Description of contents: programme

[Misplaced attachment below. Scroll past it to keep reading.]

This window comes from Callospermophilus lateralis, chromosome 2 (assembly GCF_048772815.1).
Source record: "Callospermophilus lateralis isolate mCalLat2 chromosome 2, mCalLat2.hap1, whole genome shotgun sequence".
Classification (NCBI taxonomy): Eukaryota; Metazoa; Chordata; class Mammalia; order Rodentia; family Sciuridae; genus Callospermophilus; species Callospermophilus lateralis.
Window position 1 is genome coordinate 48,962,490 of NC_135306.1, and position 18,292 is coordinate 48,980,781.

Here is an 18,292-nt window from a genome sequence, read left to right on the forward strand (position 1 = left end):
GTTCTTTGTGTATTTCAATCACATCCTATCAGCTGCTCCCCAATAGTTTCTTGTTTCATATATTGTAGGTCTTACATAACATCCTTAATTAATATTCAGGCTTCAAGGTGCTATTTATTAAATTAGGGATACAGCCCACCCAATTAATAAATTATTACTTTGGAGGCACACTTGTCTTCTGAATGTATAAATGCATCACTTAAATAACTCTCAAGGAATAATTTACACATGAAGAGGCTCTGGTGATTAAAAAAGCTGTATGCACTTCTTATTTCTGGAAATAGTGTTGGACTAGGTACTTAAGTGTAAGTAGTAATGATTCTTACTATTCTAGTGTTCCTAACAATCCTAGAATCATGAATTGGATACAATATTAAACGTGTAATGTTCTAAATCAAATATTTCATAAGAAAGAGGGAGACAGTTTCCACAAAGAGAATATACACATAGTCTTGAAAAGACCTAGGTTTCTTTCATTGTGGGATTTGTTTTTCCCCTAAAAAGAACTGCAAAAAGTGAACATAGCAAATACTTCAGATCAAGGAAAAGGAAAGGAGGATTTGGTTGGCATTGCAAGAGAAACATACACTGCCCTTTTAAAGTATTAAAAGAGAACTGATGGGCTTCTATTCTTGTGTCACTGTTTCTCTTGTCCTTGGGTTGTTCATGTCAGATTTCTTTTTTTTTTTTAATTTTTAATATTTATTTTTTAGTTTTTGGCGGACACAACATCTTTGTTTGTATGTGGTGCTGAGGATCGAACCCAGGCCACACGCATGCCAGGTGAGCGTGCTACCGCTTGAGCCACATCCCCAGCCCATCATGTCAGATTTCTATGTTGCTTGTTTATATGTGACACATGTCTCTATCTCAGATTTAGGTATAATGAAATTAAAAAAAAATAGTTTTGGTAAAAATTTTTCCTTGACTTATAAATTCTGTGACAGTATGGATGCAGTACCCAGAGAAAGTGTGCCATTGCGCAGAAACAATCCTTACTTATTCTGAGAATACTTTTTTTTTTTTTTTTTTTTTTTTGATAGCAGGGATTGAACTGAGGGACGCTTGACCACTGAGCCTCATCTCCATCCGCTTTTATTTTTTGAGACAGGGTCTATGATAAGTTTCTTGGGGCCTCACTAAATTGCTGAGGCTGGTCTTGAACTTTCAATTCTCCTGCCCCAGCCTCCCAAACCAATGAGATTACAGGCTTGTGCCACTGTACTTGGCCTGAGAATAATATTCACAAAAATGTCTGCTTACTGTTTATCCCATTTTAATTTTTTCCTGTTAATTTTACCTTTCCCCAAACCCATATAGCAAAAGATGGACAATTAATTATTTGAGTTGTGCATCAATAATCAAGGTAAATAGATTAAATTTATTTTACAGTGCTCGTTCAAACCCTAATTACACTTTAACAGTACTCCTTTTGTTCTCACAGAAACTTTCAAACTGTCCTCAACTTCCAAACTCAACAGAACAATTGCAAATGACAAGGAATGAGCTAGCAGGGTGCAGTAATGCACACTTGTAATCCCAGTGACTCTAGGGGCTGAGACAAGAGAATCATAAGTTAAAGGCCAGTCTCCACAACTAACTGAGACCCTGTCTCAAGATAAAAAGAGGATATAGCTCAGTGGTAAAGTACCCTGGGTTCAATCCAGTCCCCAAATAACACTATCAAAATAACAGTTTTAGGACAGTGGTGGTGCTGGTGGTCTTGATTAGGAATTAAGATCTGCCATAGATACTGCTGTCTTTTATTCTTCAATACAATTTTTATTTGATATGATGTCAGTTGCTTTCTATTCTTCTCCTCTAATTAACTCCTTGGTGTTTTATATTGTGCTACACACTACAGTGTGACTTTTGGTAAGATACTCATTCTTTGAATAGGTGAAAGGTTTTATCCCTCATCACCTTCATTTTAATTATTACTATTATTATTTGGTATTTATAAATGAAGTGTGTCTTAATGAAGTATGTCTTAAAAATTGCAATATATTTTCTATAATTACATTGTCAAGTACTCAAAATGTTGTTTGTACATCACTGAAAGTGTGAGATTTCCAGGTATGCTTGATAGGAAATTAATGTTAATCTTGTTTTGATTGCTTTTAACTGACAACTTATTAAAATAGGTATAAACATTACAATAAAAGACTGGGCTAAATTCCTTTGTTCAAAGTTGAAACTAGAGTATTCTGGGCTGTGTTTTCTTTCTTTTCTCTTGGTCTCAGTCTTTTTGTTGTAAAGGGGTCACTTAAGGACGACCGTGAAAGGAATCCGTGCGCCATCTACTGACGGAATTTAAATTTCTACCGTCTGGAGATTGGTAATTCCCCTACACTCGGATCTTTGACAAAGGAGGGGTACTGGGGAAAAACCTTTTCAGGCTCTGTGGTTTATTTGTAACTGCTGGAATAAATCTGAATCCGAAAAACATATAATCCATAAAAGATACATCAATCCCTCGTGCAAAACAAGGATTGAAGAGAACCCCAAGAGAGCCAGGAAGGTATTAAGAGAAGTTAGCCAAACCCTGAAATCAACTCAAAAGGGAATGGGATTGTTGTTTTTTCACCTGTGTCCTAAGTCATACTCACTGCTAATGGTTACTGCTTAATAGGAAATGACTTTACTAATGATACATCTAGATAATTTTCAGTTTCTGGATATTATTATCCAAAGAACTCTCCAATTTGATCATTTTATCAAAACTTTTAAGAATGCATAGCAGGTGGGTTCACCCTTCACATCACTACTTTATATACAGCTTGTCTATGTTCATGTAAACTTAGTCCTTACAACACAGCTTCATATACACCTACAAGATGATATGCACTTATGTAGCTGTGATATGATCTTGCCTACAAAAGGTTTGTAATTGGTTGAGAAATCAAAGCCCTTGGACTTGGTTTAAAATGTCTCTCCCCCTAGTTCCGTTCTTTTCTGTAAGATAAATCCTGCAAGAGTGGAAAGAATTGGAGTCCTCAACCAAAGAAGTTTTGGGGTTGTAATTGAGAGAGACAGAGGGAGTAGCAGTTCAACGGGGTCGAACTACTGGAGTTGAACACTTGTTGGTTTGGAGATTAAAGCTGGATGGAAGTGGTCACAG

This course aims to introduce students to major theoretical and empirical issues in the field of international political economy (IPE). It focuses on several issue areas in IPE such as international trade, development and international production networks (multinational corporations). The course will be constituted of three parts. Part I briefly covers major theoretical perspectives in IPE and their application on empirical issues. It provides a brief historical background for the emergence of increasing integration and institutionalized interdependence across nations, surveying the institutional set-up of international monetary relations. It, then, goes over the politics of international trade, discussing the varying roles of the interest groups and distributional issues, along with those of international and regional organizations, shaping trade policies and politics around those. Discussing the nature of current trade disputes/ ¿trade wars¿, it surveys major multilateral and preferential trade agreements; and the international trade regime supervised by the World Trade Organization (WTO). It goes through broad contestations of the current trade regime in the context of prevalent political tensions. Part II is on the North-South divide and economic development. It discusses the major development strategies adopted by developing countries since the 1950s, with varying levels of success. It briefly explores the phenomenon of emerging countries in the international economy, with a particular focus on China. It studies different forms of state-market relations and liberalization, reflecting on ¿the Washington Consensus,¿ ¿post-Washington consensus¿ and ¿the Beijing Consensus.¿ Finally, it lays out the ongoing challenges faced and posed by the major developing countries in the context of fierce competition in global markets. Part III focuses on the process of economic integration and its diverse consequences. It particularly examines the globalized production networks, addressing the expansion of multinational corporations along with controversies about them. Reflecting on the ongoing challenges of globalization exemplified by the re-emergence of populist responses and ¿Trump-ism,¿ it discusses the actual and probable impact of policies, individuals and collective actors with substantially sceptical positions toward global integration, entailing significant ramifications on its sustainability, provoking debates about the possibility of "de-globalization".